The Importance a Trend Experts
This is something that Reinier Evers, founder of trendwatching.com, believes is crucial to the success of a company. “ Every company should have its own trend group, even if that ‘group’ is just one person,” he says. “The trend group is not some multi-million dollar/euro/pound affair. It doesn’t have to employ a dozen staff – though of course that would be nice. It’s more a state of mind. It can be low-cost, unauthorised and grass roots if need be.”

Evers feels so strongly about this that he believes you shouldn’t even wait for permission to make the trend group a fait accompli within your business, but that you should just do it and then tackle the support issue. “Without backing from at least one senior member of the management team, the trend group may steadily grow, but results – innovations, that is – won’t make it off the drawing board,” he explains.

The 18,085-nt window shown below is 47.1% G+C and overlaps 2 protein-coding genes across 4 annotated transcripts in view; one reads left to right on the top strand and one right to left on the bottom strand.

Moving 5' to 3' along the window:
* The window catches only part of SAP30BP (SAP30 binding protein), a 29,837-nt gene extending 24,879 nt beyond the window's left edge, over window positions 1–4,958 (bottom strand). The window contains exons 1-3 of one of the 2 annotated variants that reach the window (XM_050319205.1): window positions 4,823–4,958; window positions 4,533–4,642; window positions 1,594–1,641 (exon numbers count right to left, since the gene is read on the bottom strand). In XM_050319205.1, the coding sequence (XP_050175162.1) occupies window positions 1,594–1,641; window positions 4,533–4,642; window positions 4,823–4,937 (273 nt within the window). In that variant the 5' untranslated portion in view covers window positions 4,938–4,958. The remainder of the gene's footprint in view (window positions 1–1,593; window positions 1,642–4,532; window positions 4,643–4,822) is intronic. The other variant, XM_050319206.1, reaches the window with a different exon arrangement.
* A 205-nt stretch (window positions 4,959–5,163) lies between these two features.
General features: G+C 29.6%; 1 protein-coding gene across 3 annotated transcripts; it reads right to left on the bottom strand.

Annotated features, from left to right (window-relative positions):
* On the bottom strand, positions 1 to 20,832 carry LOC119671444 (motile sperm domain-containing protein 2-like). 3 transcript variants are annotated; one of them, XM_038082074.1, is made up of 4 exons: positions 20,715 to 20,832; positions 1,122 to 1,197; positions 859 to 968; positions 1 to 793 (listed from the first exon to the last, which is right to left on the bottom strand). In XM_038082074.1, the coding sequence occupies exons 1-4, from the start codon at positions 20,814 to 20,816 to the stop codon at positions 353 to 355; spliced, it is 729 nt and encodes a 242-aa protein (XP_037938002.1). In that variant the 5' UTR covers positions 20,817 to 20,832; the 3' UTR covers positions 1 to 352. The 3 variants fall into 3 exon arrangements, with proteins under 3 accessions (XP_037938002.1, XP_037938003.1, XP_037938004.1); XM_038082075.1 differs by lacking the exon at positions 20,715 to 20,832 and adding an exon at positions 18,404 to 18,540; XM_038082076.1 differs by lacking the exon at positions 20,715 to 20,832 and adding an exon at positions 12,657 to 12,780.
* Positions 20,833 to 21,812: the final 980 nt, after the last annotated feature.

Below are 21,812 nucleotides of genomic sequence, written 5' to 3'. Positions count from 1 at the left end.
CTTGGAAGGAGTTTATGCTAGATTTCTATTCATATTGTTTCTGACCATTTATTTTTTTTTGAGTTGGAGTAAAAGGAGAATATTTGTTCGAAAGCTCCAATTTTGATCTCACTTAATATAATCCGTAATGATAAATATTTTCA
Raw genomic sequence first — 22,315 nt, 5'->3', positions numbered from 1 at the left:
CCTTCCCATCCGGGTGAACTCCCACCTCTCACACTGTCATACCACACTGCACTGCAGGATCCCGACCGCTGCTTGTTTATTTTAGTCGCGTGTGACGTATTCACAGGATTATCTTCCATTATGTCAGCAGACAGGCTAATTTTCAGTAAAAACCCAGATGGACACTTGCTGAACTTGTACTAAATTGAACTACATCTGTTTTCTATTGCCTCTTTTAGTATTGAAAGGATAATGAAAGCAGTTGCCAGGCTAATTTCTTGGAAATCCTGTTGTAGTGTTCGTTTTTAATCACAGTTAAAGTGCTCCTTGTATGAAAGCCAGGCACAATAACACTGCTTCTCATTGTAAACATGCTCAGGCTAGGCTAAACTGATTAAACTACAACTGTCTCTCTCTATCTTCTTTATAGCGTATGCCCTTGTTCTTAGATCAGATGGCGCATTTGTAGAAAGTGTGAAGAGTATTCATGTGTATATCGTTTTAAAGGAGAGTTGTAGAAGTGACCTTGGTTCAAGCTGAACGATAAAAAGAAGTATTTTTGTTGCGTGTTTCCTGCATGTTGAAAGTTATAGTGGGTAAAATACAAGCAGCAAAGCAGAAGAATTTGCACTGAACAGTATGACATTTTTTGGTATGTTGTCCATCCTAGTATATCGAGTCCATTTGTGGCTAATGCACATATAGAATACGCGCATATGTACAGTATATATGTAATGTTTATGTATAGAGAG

External Experts and Internal Teams
James Woudhuysen, Professor of Innovation and Forecasting at De Montfort University, Leicester, agrees that the most successful strategy is to employ the services of both external experts and an internal team of forecasters. “That’s what makes the most sense. If you did it all externally then you probably wouldn’t be able to discern the wheat from the chaff. By doing it all internally you are probably not getting the benefit from the outside experience of other sectors but rather just the one that you are in,” explains Woudhuysen, who has also worked as head of research at international designers Fitch and as director at London product designers SeymourPowell.

Super-Smart Thinking
However, implementing an internal trend group is probably easier said than done and, whatever scale on which it is done, requires a huge amount of diligent research. For designers and R&D teams whose job it is to come up with innovative new products, this means having to look outside their sphere of expertise at the wider picture. As Woudhuysen puts it: “Designers and R&D teams have to do something that isn’t their strong suit and that is to read more widely. They need to read whole books and read from a number of different disciplines.”